Life on the Ocean Waves

Once the monsoonal rains had stopped we left the Hotel Nemo to head out to the dock and into the hands of Grimaldi .

Luckily there seemed to be no early morning flights and the first i heard of a low flying aircraft was at about 8 a.m. I had no idea that the airport is so near the dock but it makes sense as Brindisi was the hub for B.O.A.C.s flying boats in the 1930s .  The runway threshold is 900 metres from the hotel and they are low as they come in on approach.

over the hotel

No zoom on this and the Captain waved and smiled as I took his photo.

Now I had read all the reviews and knew that Grimaldi were not one of the great ferry operators. But just how bad could they be ?  Hmmm.

Check in was a doddle to be fair. not a soul there and 4 guys doing check in. The first sent us to the second window, who in turn sent us to the third who pointed out the fourth. But once there the tickets were done and our club class seats printed. They weren’t together as the ” computer” doesn’t do that- see the purser he will sort it out.  Ho Ho.

At 11 a.m. down towards the ship and into a queue. With no cars in sight just trucks I did an “Italian” and roared past everything. An official looking guy leaped out and stopped us but after gesticulating at us for a few minutes gave up and waived the Suzuki on.

Quickly the car line was called forward to park near the ship. Not long now I said. With that the two crew guys in charge of loading called all the lorry line down and proceeded to load them all before us. Not quite P&O Ferries and the boarding takes so long. Grimaldi on the Channel crossing would manage just 3 sailings a day.

After an hour of watching trucks being pushed into different lines the cars were called to board. Most were Rumanian and Bulgarian registrations but about 30 were Italian and mindful that the Italian Grand Prix was the next day tried to overtake everyone to get to the ramp first. Most succeeded but things come to he who waits my grandmother always said.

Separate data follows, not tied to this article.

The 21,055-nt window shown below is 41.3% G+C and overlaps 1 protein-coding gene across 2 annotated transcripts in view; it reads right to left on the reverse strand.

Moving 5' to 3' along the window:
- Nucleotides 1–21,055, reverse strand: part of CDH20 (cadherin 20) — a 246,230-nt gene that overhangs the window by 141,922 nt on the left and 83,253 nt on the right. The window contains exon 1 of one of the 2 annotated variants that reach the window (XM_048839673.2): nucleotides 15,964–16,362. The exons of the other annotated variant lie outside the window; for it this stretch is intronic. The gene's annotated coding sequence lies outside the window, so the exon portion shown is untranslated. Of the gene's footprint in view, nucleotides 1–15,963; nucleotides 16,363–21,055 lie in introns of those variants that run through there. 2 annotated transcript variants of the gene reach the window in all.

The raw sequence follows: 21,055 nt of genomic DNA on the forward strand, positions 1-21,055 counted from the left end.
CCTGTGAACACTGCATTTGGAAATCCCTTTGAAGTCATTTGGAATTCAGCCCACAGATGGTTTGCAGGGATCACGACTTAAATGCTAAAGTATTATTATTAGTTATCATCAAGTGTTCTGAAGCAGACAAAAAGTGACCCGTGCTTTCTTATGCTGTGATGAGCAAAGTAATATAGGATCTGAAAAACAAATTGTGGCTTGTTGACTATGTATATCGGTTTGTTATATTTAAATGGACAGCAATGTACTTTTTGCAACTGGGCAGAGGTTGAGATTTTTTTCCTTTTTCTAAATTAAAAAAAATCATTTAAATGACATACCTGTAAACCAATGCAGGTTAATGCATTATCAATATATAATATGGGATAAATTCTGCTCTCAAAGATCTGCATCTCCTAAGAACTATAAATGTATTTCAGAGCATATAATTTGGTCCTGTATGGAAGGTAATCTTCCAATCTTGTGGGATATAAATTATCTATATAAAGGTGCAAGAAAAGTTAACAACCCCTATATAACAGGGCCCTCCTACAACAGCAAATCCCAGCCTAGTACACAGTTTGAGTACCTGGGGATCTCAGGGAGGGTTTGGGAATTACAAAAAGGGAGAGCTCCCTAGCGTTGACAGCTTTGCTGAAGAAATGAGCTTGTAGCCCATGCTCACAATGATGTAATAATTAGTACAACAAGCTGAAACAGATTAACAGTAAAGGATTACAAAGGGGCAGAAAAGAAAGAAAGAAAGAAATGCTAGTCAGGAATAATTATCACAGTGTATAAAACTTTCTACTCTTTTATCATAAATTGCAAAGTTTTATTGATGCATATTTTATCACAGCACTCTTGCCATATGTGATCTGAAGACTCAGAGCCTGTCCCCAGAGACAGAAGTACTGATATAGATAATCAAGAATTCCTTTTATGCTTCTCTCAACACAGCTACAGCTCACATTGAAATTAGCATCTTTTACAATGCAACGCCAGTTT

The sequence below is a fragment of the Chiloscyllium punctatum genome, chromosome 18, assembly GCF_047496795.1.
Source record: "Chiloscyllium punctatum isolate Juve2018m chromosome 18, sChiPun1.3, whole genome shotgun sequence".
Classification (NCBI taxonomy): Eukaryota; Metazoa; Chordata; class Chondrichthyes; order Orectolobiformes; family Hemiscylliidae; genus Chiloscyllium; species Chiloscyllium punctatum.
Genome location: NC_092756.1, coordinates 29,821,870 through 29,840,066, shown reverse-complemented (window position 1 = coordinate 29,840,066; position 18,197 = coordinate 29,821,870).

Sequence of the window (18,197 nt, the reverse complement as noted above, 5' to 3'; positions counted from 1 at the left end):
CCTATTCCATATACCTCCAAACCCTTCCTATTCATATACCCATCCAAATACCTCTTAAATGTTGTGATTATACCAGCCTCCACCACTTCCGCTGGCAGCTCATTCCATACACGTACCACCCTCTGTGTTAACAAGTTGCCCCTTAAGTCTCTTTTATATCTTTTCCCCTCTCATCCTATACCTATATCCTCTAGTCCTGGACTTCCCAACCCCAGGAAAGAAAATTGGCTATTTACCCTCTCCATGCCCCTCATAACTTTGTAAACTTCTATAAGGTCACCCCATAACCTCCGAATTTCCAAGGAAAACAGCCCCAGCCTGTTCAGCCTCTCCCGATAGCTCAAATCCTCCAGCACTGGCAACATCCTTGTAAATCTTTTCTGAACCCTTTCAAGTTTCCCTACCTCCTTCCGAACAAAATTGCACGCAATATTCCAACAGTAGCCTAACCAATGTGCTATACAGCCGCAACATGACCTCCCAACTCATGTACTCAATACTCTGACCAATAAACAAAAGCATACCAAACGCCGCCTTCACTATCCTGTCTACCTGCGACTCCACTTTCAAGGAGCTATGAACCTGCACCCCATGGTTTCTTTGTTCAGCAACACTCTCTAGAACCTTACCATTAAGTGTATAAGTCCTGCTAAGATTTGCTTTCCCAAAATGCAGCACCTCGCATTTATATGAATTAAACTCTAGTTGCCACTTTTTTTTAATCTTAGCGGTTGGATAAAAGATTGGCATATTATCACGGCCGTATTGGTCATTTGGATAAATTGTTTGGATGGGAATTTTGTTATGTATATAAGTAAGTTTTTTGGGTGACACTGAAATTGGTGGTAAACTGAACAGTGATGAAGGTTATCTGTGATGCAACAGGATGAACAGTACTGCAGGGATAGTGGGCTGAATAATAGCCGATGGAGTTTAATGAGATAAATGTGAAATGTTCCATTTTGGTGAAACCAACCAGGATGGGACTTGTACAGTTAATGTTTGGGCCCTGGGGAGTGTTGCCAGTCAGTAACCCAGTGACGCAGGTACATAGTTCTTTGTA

The car deck on Grimaldi is a Cul de Sac .The first cars onto the deck are parked nose in to the dead end. The remainder end up parked where they can turn to get back down the ramp.

Cul de Sac Parking

 

For once not being an Italian driver paid off.

The ship actually left on time and we found the club seats but the Purser’s office had a big sign on the door. Forbidden  Access. So much for sorting out the seats. An American family were in the same boat seat-wise as were some Italians behind us. There were just 9 of us in the cabin when the ship cast off. So we all sat where we wanted to .

However outside the calm of the club lounge chaos was brewing. It had started to rain again and so the deck space was a no go area and the public rooms were packed.

nowhere to sit

More and more people started to form groups and start search parties to find seats. 40 odd empty Club Seats were a natural target and soon our cabin was full of screaming children and Romanian gypsies .

Amazingly the Italian family went to get help and I followed. the purser had ventured out from his hole and was understanding. Shocking he said maybe I will come and see the problem and ask for their tickets he threatened Oh yes if I do that they will all have to go they will be fuori ( outside toot sweet or the italian equivalent). Yes he reaffirmed maybe I will but hmm maybe I won’t . Romaneys you say. They are not nice. I will think about it.

He never came and the mugs who had paid ( us) were just pleased that it was not an overnight sailing.

The ” sealed ” car deck was porous all trip with people visiting their cars and getting more food etc. The Americans went to the buffet and came back to tell us it was the worst meal they had ever eaten so we were pleased ot have had the panini from the Nemo.

An hour before docking everyone was in their cars jockeying for the off and the 30 Italians were fuming in the cul de sac. Once docked I did a three pointer and was about number 15 off the ship.

We docked at 10.15 p.m. and at 11 p.m. after checking in to the really nice Hotel Astoria we were sitting by the sea enjoying a Fix beer and awaiting a big plate of Mousaka.

Grimaldi were grim but not disastrous. However August must be horrendous.

 

 

About hereinpuglia

Retired to Puglia after some 40 years in the travel industry working for P&O Lines, British Airways, Alamo rent-a-car,Abercrombie&Kent, owner of Quest Tours and Travel and finally Thomas Cook. Married to Geraldine we now have a small house with too much land near the town of Martina Franca in Puglia. Two kids one married and living in Hong Kong and the other single and living in London. No dogs, no cats no animals.
This entry was posted in Brindisi Airport, Expat in Italy, Expat Italy, Italian Living, Puglia, Puglia Beaches, Puglia Food, Puglia Guide, Puglia Lifestyle, Puglia Living and tagged , , , , , , , , , , , , . Bookmark the permalink.

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